Blocking IPP signing a 'delay tactic' nothing more - Yelland

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Energy analyst and managing director of EE Publishers, Chris Yelland.
Energy analyst and managing director of EE Publishers, Chris Yelland.

Johannesburg - South Africa cannot fight the move towards renewable power, energy expert Chris Yelland said on Tuesday.

Yelland was commenting after the Department of Energy had put the signing of 27 independent power producer (IPP) contracts with private sector companies temporarily on hold in the wake of a last-minute court bid. 

New Energy Minister Jeff Radebe was set to sign the 27 independent renewable energy contracts, including power purchase agreements, in Centurion on Tuesday morning.

But late on Monday, the National Union of Metalworkers of South Africa (Numsa) and Transform RSA approached the North Gauteng High Court to freeze the contracts, saying they would lead to jobs being lost in South Africa’s coal industry.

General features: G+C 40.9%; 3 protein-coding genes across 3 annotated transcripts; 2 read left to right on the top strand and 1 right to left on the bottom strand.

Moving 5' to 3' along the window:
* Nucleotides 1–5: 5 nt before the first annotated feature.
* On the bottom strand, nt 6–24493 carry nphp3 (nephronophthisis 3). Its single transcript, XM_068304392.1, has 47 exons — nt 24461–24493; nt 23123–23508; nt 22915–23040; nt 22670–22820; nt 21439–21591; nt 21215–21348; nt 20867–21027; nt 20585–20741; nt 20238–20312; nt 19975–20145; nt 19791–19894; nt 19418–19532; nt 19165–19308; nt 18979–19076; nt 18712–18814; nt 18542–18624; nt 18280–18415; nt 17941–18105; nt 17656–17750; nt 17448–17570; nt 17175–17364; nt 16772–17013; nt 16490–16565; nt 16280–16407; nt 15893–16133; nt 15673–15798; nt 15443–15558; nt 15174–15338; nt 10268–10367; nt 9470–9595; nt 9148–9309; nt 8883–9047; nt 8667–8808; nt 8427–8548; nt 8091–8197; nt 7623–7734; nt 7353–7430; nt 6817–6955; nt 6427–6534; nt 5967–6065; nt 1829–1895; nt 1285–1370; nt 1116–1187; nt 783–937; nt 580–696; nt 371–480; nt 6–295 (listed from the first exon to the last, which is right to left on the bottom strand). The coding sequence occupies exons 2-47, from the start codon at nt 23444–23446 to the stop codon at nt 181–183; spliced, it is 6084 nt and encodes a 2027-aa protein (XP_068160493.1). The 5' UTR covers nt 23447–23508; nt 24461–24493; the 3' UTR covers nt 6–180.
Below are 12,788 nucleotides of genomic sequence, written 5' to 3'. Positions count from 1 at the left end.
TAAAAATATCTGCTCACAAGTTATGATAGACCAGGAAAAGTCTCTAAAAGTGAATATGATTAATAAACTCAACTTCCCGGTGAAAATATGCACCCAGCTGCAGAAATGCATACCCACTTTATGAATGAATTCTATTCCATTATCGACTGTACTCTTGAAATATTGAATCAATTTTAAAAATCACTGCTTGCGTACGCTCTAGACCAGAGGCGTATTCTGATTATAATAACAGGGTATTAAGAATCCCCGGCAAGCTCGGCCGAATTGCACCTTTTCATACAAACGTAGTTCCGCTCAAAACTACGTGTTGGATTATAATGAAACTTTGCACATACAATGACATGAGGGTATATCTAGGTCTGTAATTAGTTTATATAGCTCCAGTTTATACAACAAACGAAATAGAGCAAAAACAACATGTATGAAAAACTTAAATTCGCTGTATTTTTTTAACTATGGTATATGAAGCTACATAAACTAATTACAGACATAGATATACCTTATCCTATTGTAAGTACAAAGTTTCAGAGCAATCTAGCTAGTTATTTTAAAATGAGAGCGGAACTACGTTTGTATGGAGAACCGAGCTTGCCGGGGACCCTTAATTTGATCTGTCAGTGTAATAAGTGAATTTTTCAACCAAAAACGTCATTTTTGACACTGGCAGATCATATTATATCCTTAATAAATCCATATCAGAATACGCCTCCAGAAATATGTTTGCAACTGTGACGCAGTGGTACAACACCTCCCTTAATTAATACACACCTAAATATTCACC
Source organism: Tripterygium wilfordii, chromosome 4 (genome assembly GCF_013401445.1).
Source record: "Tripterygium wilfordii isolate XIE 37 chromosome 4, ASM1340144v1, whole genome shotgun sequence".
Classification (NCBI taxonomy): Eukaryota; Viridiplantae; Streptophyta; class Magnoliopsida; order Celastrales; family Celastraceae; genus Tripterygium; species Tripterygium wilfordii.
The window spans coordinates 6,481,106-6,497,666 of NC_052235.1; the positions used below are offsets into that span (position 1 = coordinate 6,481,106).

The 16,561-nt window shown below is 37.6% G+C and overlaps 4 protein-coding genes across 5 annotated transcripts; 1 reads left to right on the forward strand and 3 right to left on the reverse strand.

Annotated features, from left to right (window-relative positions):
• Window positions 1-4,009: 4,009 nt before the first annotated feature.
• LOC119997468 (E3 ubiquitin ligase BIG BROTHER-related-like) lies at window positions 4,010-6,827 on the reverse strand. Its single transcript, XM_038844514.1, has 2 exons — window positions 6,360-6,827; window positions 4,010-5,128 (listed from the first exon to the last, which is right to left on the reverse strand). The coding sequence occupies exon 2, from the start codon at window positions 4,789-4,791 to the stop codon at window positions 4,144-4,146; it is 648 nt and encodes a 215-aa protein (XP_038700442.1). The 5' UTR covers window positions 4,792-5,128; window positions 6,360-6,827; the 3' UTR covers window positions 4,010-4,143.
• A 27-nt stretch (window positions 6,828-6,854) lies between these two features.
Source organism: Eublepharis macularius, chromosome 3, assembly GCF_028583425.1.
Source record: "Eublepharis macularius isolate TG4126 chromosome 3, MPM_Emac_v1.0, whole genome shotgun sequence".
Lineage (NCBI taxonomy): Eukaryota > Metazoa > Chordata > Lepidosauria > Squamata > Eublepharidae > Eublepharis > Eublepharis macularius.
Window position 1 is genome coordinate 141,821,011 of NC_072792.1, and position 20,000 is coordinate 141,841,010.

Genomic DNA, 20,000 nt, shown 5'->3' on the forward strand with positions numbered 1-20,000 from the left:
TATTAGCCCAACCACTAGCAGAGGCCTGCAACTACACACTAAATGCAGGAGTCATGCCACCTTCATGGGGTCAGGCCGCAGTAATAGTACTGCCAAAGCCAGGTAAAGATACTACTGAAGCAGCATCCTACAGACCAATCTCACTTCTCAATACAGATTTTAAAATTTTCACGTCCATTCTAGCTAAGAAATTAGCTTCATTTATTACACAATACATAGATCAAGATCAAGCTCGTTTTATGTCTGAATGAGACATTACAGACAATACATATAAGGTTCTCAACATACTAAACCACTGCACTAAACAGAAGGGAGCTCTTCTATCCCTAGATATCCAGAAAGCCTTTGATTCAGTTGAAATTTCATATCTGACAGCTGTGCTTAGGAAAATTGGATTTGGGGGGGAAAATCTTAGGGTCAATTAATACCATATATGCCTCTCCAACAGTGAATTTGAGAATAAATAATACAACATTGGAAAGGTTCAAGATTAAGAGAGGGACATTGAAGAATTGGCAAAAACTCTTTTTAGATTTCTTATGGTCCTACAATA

While Numsa has maintained that it did, in fact, obtain a court interdict to stop the contracts being signed, the Department of Energy has denied this. 

The department said in a media statement on Tuesday that it decided to voluntarily postpone the signing "in the spirit of constitutionalism and the rule of law".

Yelland, the investigative editor of EE Publishers, on Tuesday described the court bid as a “delay tactic”, saying the move towards renewable energy is a global trend which would not leave South Africa behind.

“You cannot fight the move to renewable energy, the sector just needs to ensure that there is a just transition,” he said. 

Dr Dom Wills, the CEO of solar project developer SOLA Future Energy, said in a statement on Tuesday that renewable energy should be seen as an opening for South African business. 

“The change that is happening in the energy industry should be seen as a great opportunity, rather than a threat for Numsa members,” said Wills in a statement.  

“Coal-based industries are diminishing worldwide; renewables, in contrast, are booming. Over 70% of new energy construction worldwide over the next 20 years is expected to come from the renewables sector.”

The Department of Energy expects the court matter to be disposed of when it returns to the high court in Pretoria on March 27, and the signing of the contracts to continue as planned shortly thereafter. 


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